Rokia Traoré, Band on the Wall, Manchester, Monday
20th May; Cargo, London, Thursday 23rd May
Malian singer and guitarist Rokia Traoré defies categorisation,
producing music that is both contemporary yet distinctively African.
A truly adventurous artist who is celebrated for her stunning
Terakaft, Electrowerkz, London, Wednesday 29th May
in 2001 and hailing from Kidal, Mali, Terakaft are a genuine Tuareg
desert rock band Through droning guitars, pulsating rhythms, and
powerful, mournful vocals, Terakaft – ‘Caravan’
in their mother tongue – tell tales of a nomadic people,
of families displaced, of violence, loss, sadness and defiance.
Mokoomba, Jazz Café, London, Wednesday 5th June
are an exciting group from Zimbabwe who bring an electrifying
blend of Afro-fusion and tantalizing traditional Tonga rhythms.
The name Mokoomba stems from the deep respect that the Tonga people
have for the Zambezi River and for the vibrant life that it brings
to their unique music and culture.
Olawumi tour dates: Midland Arts Centre. Birmingham,
Saturday 8th June; Jazz Cafe, London, Friday 21st June; Arts Centre,
Colchester, Friday 12th July
Finatawa, Momos, London, Monday 10th June
nomadic tribes, Tuaregs and Wodaabes, unite to produce a hypnotic
and powerful desert groove.
Taha & Souad Massi, Barbican, London, Saturday 22nd June
Shubbak festival celebrates contemporary Arab art and culture
and opens with a double bill with 2 of Algeria’s most outspoken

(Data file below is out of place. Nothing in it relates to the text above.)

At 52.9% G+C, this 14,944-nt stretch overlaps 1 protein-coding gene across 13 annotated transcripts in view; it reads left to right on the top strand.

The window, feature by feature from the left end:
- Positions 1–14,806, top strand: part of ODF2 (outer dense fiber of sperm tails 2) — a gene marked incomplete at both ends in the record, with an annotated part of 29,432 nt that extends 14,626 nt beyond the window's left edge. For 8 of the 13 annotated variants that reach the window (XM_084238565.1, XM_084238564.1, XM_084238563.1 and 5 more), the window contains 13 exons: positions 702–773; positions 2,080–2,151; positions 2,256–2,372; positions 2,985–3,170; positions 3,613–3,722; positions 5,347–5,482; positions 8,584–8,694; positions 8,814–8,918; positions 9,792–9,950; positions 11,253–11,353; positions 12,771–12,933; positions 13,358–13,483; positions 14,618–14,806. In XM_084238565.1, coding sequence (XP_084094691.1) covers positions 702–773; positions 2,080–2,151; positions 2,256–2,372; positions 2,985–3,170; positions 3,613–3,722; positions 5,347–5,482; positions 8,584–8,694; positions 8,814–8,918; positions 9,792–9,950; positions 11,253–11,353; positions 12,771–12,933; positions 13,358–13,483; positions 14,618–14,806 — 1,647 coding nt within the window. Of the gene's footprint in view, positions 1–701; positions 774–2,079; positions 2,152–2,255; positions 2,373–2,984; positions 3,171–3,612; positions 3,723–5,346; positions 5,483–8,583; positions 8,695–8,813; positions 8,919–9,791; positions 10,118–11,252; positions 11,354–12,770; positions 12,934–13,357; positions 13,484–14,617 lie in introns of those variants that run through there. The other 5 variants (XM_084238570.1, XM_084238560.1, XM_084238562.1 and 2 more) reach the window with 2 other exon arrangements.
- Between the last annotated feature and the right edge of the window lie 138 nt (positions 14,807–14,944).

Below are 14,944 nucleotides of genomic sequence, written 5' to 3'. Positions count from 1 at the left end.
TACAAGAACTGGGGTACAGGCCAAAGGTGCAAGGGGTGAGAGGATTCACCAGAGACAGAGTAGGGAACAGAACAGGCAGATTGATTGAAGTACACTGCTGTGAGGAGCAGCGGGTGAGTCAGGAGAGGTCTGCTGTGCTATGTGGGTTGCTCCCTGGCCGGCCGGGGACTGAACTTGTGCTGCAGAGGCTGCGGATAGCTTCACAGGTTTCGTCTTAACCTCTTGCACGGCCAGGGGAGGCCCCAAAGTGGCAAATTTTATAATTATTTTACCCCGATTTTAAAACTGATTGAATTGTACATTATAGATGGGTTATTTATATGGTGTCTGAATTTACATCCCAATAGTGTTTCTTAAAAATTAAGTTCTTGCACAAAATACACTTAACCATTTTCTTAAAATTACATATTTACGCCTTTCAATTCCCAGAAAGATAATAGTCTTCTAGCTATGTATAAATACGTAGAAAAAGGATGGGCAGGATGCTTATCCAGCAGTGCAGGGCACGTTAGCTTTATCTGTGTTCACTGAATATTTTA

Rachid Taha is a rocking dervish whose rebel spirit is always
tinged with oriental sensuality - he's a rock’n’raï
icon. Soulful yet steely singer-songwriter Souad Massi fuses everything
from chaâbi to American folk rock and Portuguese fado, while
mixing electric and acoustic instruments with her haunting vocals.
Her melancholic ballads bear the imprint of Algeria's troubled
Atongo Zimba, Green Note, London, Friday 28th June
Atongo Zimba is from Ghana and his grandfather taught him how
to build and play his koliko, a two-stringed calabash lute, and
the first songs he learned were rooted firmly in tradition. He
also heard African popular music on the radio, and was enthralled
by the sounds of Fela Kuti's afrobeat. He decided to explore the
musical idioms of the surrounding regions, and his wanderings
brought him to Lagos. Atongo was playing at a market, when some
of Fela's disciples noticed him and brought him to the master
himself, and for the next 2 years he was the opening act at the
Shrine club shows.